The critical point to note with Sexual Orientation OCD is that the content of the obsessions is not as relevant as realising that you are suffering from obsessions that occur within OCD.
Dr Elaine Ryan
Focusing on the content keeps your suffering going.
The content of thought is not important. In a psychologist’s mind, helping someone with unwanted thoughts about their sexuality is the same as treating a person who is suffering from obsessions regarding, for example, contamination. They are both obsessions.
Further Reading: Compulsions make your intrusive thoughts worse
An important point to note is that it is not the content of the thoughts that are the problem, i.e., whether you are gay. The problem is what you do with the thoughts; the analysis, the checking, the need for certainty and reassurance is the problem; the compulsions. These are all characteristics of OCD.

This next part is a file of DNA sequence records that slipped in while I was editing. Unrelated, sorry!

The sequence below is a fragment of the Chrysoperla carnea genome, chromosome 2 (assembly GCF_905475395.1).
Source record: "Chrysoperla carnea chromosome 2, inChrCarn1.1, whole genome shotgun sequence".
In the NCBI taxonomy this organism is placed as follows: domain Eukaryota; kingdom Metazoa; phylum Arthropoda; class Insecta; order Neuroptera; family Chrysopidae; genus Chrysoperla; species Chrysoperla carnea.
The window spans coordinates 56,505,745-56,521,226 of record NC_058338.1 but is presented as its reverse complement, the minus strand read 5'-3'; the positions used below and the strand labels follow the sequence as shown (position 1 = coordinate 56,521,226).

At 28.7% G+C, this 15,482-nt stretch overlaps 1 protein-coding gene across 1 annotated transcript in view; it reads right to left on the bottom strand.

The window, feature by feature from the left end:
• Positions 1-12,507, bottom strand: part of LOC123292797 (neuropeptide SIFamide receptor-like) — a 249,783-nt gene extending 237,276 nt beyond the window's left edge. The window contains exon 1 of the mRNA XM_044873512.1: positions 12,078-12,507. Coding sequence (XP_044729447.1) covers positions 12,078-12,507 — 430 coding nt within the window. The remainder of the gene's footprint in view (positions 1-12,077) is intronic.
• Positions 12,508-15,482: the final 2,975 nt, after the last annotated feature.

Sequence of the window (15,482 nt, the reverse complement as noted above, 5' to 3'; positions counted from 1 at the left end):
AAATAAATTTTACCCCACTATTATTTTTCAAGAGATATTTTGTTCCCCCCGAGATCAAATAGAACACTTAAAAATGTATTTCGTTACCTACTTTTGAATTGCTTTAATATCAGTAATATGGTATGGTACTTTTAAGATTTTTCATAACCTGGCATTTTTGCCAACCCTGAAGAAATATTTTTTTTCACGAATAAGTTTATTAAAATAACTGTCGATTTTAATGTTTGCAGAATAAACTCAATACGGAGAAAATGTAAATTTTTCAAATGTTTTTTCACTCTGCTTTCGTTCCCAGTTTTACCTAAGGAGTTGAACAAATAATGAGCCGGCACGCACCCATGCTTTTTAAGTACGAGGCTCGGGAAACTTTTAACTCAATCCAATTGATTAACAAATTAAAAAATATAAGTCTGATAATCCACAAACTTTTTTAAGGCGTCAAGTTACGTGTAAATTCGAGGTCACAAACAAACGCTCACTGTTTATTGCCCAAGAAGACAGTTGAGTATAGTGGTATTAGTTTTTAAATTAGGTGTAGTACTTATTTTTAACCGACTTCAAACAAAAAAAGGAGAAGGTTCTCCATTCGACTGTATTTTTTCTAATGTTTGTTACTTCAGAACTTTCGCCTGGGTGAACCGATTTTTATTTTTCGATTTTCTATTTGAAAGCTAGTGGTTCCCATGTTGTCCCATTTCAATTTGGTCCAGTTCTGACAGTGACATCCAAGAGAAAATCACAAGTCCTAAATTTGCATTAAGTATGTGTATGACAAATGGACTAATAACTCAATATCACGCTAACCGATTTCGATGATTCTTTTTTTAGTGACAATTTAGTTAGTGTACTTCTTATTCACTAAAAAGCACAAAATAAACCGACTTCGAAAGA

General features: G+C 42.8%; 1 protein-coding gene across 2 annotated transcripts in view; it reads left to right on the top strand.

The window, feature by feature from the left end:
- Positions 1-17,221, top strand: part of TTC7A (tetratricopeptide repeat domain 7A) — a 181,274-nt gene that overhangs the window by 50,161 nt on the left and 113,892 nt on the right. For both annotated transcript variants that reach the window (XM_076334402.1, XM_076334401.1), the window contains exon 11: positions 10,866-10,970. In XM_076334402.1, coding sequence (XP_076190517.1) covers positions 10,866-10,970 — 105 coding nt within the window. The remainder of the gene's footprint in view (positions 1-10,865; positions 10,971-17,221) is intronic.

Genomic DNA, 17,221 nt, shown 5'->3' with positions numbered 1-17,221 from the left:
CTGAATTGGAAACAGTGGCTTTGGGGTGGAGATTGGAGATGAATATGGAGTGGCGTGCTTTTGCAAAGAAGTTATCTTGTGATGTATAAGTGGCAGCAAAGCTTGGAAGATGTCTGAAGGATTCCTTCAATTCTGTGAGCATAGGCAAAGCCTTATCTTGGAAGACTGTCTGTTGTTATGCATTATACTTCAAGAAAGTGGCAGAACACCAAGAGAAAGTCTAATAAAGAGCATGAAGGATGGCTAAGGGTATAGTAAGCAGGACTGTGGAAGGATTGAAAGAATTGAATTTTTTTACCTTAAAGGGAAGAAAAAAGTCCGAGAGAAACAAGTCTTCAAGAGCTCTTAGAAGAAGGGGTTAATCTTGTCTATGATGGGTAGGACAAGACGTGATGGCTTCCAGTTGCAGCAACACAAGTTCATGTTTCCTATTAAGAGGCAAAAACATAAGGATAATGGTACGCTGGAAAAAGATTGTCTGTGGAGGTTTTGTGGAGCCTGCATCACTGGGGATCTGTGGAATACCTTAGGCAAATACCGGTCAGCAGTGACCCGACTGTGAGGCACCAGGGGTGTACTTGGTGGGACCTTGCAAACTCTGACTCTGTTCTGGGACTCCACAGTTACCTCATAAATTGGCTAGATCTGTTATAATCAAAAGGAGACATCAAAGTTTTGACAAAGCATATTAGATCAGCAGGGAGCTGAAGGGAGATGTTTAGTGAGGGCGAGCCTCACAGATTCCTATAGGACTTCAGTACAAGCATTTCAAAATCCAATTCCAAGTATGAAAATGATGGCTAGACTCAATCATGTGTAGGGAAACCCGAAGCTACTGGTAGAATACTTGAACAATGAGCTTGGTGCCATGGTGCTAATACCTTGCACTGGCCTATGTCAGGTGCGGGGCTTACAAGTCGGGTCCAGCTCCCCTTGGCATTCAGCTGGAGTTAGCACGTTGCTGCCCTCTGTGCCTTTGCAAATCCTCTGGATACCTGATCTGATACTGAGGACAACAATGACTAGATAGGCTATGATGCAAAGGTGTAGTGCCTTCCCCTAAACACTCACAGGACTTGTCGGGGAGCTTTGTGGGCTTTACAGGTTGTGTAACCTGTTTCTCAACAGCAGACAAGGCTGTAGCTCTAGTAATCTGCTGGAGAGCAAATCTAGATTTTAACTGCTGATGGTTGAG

People who have HOCD may avoid what they believe may trigger their symptoms.
This could be certain songs or artists that you associate with being gay, types of TV programs, magazines or books that you might associate more with same-sex couples.
You might avoid going out or mixing with a same-sex couple or showing support for same-sex couples. You may avoid many things, fearing that they could ‘trigger’ your HOCD, and I shall give a list below.
- Avoiding men if your HOCD is concerned with being gay
- Avoiding women if your HOCD is related to the feeling that you are lesbian
- Avoiding taking part in things that you believe are too manly or too female
- Avoiding changing rooms where you will see members of your sex dress and undress